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kaustav karmakar
kaustav karmakar

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Design Principles React

Thinking in React

Step 1: Break The UI Into A Component Hierarchy
Step 2: Build A Static Version in React
Step 3: Identify The Minimal (but complete) Representation Of UI State
Step 4: Identify Where Your State Should Live
Step 5: Add Inverse Data Flow


Components written by different people should work well together.
It is important to us that you can add functionality to a component without causing rippling changes throughout the codebase.
There is nothing “bad” about using state or lifecycle methods in components.
It may enable more functional patterns in the future, but both local state and lifecycle methods will be a part of that model.
Components are often described as “just functions” but in my view, they need to be more than that to be useful.
In React, components describe any composable behavior, and this includes rendering, lifecycle, and state.

Common Abstraction

Resist adding features
If React didn’t provide support for local state or lifecycle methods, people would create custom abstractions for them.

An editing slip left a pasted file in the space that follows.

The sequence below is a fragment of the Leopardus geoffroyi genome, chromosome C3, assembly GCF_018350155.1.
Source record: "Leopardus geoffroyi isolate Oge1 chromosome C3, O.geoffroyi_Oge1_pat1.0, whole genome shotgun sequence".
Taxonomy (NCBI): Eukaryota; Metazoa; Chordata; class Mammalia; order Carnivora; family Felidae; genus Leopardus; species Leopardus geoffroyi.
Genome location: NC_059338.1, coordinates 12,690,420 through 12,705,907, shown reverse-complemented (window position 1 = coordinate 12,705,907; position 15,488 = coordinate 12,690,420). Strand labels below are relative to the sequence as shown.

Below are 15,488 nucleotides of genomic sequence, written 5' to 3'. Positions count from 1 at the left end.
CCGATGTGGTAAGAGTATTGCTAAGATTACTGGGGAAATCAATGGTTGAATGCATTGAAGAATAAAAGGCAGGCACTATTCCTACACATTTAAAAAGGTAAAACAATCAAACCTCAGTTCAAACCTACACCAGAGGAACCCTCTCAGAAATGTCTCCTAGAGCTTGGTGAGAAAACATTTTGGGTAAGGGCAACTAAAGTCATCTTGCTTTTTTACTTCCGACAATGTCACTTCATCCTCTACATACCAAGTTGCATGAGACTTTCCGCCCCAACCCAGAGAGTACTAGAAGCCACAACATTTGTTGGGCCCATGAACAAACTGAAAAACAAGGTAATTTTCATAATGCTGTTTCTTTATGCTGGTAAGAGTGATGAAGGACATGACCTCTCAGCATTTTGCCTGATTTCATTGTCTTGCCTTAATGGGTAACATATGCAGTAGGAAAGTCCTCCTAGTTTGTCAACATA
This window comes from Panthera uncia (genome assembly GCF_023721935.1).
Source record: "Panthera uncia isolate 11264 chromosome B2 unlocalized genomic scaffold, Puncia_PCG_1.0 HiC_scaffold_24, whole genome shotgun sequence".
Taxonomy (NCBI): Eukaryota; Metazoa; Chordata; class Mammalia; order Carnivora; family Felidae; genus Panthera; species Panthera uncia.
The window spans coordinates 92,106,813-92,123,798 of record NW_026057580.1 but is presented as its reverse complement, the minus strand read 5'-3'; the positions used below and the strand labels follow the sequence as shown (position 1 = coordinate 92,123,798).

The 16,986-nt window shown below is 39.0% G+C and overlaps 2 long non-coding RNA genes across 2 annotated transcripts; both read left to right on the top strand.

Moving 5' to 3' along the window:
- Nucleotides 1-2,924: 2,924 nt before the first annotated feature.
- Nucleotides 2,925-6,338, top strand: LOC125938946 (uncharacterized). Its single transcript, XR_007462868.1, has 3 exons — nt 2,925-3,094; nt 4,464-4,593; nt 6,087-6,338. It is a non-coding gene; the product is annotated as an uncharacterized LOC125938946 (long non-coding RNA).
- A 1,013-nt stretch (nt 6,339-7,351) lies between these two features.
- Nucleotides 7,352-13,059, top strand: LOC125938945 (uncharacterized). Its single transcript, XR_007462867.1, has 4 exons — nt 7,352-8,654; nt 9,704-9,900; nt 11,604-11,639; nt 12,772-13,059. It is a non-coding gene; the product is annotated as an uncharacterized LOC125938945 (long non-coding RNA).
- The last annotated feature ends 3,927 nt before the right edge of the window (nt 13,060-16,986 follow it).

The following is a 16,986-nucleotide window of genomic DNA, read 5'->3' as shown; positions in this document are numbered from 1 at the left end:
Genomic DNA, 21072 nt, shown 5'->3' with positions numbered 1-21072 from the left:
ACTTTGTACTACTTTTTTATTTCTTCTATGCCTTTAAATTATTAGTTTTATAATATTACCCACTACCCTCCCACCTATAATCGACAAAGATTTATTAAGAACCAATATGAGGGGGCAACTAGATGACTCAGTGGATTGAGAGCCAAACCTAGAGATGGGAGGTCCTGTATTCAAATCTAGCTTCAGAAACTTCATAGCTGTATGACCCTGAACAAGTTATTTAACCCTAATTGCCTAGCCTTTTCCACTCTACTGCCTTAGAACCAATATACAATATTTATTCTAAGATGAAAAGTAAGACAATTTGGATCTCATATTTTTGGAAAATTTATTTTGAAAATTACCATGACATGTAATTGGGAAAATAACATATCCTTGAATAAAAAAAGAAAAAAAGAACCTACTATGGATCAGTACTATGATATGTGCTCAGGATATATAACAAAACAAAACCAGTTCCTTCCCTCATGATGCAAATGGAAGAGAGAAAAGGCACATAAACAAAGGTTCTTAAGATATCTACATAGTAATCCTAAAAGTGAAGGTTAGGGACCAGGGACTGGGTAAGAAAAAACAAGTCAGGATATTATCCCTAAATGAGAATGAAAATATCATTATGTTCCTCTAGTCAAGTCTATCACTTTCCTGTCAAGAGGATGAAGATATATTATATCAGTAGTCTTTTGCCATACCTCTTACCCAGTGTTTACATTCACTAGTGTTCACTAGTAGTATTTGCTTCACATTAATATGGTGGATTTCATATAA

When there are multiple abstractions competing, React can’t enforce or take advantage of the properties of either of them. It has to work with the lowest common denominator.

Escape Hatches

React is pragmatic.
If some pattern that is useful for building apps is hard to express in a declarative way, it will provide an imperative API for it. such as Refs and the DOM.


Facebook has more than 50 thousand components using React. Many other companies, including Twitter and Airbnb, are also heavy users of React. This is why we are usually reluctant to change public APIs or behavior.
However I think stability in the sense of “nothing changes” is overrated. It quickly turns into stagnation. Instead, I prefer the stability in the sense of “It is heavily used in production, and when something changes, there is a clear (and preferably automated) migration path.”


React provides escape hatches to work with mutable models and tries to work well together with other UI libraries.
You can wrap an existing imperative UI into a declarative component, and vice versa. This is crucial for gradual adoption.


Even when your components are described as functions when you use React you don’t call them directly.
Every component returns a description of what needs to be rendered, and that description may include both user-written components like and platform-specific components like . It is up to React to “unroll” at some point in the future and actually apply changes to the UI tree according to the render results of the components recursively.


When something goes wrong, it is important that you have breadcrumbs to trace the mistake to its source in the codebase. In React, props and state are those breadcrumbs.